But be warned that the Rruga e Kampit road to the beach is STEEP! It will really test your endurance and your thighs will be in pain, especially if you have had a few beers or laid out lazily in the sun for hours.
If you check out my video below around the 45 second mark, you will see how out of breath I was!
My friend that came with me was complaining the whole time because he hated walking up the hill. I don’t think it was the end of the world and I welcomed it as a fun challenge, but it was definitely exhausting.
So if you are a premadonna like him, there’s two solutions. One is to rent a car and drive to the beach, which is what all the Albanians do. The other is to pay a little extra every day to stay at a more expensive location by the beach. This is probably a good time to tell you that I have a discount code with Airbnb if you want an accommodation closer to the beach.
Cool Hotels in Dhermi
Here are some of the best options I found that aren’t too outrageous in price and close to the beach.
I stayed at a 30 euro a night Airbnb that was a 20 minute, painful uphill walk from the beach. For about 10 euros more, I could have stayed at Penelope, and I would have been no more than a 10 minute walk from the beach. Oh well. Next time!
This is one of two hotels right on the beach, as you can see in the map above. And it’s right off the main promenade too for extra convenience.
Guest House Dhermi
This place has such a cool bungalow vibe to it. And as you can see on the map above, it is right where Rruga e Kampit and the main promenade meet. 🙂
Dhermi Nightlife is very underwhelming.
Oh Dhermi Albania nightlife. Sigh.
A huge reason I was interested in Dhërmi and its neighboring beaches, such as Jala and Himarë is because I saw a bunch of youtube videos prior to going that showed some really insane beach parties. But while I was in Dhermi for three days, not a single wild beach party took place. Apparently, Dhërmi is more exciting on the weekend, but we were there on a Monday, Tuesday and Wednesday.
Dhërmi’s most popular club is called Havana Beach Bar. I thought I would go there and have one of the best nightlife experiences in the Balkans. But I was mistaken because it was quite subdued. I later found out that the club has another location in Palasë, and it is that location that the club owners used to promote the club online with a lot of their youtube videos. And of course, without a car, getting to Palasë at night was impossible.
That was disappointing for me and my friend because we wanted to relax at the beach during the day and then party at night. The image we had of Dhermi nightlife from watching youtube videos did not live up to expectations. Had we known this, we definitely would have spent more time in Sarandë. Sarandë is also much quieter on the weekdays, but it still has a lot more bars and restaurants to check out every night of the week whereas Dhërmi really had only one.
For such a small place, Dhërmi has a colorful population.
My favorite restaurant Harmonia, owned by a sassy Italian lady.
One of the most interesting things of note about Dhërmi is that you will occasionally meet Greek and Italian business owners who set up Airbnbs, restaurants and hotels there. The owner of my Airbnb was from Greece. He and I had a lot of fun debating about the Balkans and the history of some of the countries. Of course, he had a lot to say about Macedonia (if you don’t know, Macedonia and Greece have had a long dispute over the name “Macedonia”).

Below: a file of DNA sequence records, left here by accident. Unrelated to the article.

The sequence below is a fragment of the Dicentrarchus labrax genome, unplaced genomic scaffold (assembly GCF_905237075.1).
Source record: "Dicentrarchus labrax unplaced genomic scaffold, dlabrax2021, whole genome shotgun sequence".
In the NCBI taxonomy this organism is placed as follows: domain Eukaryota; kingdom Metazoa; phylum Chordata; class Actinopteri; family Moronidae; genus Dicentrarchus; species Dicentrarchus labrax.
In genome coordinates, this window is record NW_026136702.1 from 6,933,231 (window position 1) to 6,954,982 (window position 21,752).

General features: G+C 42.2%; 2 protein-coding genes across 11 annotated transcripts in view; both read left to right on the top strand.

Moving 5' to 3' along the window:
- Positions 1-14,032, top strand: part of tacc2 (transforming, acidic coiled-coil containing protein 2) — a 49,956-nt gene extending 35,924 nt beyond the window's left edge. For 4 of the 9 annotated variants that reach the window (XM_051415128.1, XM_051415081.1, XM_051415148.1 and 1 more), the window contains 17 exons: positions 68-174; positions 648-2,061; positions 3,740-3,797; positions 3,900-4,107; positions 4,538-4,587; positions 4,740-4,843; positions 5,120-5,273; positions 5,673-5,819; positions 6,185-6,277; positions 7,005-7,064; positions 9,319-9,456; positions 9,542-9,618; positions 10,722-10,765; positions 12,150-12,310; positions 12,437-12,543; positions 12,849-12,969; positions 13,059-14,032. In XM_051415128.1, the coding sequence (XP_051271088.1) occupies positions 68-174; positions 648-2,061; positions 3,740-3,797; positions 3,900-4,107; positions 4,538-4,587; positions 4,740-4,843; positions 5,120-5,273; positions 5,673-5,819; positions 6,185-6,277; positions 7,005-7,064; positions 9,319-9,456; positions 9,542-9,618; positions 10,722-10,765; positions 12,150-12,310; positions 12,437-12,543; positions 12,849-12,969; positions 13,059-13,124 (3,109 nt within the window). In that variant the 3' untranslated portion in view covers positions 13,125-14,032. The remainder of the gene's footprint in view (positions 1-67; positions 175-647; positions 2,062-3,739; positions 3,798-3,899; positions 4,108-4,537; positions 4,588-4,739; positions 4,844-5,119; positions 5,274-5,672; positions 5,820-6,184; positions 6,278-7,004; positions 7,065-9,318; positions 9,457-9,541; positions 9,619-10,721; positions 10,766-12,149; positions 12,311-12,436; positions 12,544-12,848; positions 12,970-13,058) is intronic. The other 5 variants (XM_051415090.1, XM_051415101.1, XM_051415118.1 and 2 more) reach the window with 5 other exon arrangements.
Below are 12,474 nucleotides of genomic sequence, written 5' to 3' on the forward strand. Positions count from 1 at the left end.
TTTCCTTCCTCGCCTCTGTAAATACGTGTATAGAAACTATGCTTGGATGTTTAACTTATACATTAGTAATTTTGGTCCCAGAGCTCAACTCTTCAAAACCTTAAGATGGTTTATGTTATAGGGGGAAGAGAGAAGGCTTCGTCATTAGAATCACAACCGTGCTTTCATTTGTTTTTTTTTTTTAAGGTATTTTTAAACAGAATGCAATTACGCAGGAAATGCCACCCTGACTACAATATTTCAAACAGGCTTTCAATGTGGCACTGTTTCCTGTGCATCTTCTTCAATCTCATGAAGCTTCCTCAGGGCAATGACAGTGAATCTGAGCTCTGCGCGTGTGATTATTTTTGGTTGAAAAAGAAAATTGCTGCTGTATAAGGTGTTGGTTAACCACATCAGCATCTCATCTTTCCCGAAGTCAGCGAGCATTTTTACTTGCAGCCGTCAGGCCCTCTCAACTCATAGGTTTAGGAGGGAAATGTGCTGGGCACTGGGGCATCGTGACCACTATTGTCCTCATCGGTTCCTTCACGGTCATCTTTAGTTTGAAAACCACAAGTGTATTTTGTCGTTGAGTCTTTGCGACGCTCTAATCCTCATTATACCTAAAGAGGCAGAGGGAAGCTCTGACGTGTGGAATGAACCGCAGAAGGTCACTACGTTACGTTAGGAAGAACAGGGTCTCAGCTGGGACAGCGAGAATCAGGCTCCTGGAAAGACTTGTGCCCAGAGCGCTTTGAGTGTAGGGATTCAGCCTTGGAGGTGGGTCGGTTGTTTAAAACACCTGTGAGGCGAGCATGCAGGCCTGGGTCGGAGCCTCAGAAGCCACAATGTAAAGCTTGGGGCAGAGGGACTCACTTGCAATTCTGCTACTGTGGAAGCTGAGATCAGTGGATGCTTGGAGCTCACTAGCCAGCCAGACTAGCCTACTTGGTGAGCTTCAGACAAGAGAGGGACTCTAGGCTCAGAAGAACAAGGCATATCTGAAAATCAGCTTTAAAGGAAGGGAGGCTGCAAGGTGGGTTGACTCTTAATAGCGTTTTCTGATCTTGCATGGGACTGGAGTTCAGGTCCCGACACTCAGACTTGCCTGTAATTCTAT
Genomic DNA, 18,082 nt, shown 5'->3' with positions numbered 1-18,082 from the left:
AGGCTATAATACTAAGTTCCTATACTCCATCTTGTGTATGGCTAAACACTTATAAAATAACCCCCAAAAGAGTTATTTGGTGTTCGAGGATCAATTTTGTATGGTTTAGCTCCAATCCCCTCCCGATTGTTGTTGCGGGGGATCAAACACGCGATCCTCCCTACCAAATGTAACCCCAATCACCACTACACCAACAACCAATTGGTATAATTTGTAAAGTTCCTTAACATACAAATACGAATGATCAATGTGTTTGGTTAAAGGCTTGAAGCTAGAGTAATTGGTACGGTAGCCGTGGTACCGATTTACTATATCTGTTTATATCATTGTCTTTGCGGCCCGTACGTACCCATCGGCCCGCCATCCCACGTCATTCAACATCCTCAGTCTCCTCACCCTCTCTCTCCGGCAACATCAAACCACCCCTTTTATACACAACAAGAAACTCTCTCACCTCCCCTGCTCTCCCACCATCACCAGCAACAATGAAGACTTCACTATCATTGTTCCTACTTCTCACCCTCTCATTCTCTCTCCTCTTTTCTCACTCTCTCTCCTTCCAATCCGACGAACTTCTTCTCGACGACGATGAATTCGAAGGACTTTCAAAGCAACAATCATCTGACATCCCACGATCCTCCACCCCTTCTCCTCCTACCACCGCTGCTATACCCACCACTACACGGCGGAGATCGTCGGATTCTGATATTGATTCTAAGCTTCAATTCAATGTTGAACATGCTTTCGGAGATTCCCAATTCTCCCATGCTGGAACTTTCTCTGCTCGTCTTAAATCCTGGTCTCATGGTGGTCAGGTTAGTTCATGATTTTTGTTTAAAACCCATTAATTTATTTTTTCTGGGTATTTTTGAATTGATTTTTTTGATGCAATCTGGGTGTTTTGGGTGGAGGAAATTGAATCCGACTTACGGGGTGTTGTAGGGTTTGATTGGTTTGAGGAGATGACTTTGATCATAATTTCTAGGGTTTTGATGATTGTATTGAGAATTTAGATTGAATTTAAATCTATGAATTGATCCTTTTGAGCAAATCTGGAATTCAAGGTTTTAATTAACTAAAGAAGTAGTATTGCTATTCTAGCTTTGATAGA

Also very interesting in Dhërmi is that there is an indigenous population of people who look nothing like Albanians. They are much darker in skin complexion, and from what I understand, they are not Roma people (I honestly can’t find what they are called anywhere on the internet). They work a lot of the menial jobs near the beach, so you will see them a lot. But you will rarely see them anywhere else in Albania throughout your travels in the country.
How close is Dhërmi to Saranda, Vlora, Himara, and more?
I arrived in Dhërmi by bus from Sarandë. This bus takes the SH8 highway route, which goes all the way to the north of Albania. The bus left at 11 a.m. in the morning and arrived in Dhërmi at around 1 p.m (the route from Dhermi to Saranda is about 2-2.5 hours by car, but by bus, the Dhermi to Saranda route will be at least three hours). If you are coming from Saranda, there will be only one or two busses going to Dhërmi, so be sure to catch it on time! Although, I do hope the route between Dhermi to Saranda has improved since my writing of this!
Dhërmi is part of Vlorë county, the county that holds most of the riviera. The Tirana to Dhermi distance is about 4.5 hours, while there is about a three hour Vlore to Dhermi distance. Dhërmi is about 30-45 mins north of Himara (Himarë) by bus. I initially wanted to go from Vlore to Dhermi, but then I decided to stick to the more southern towns. There is a Tirana to Dhermi bus that leaves several times a day from the Tirana bus terminal, although I believe the bus from Dhermi to Tirana that I caught at 8 a.m. in the morning only comes a few more times in the day. So check the times at the bus stop and check with the driver.
I had heard there is an hourly shuttle bus between Dhërmi and Himarë, but I did not use it. Some other nearby beaches and towns are Palasë, Jal (Jala), Vuno, Gjipe, Llagora Pass and Porto Palermo. I would suggest to stay in Dhërmi or Himarë if you do not have a car. If you are staying at Sea Turtle camping, you can actually get off at the Dhërmi stop. From there, walk down Rruga e Kampit and veer right down the path instead of left (which would take you to Dhërmi’s southern and strip).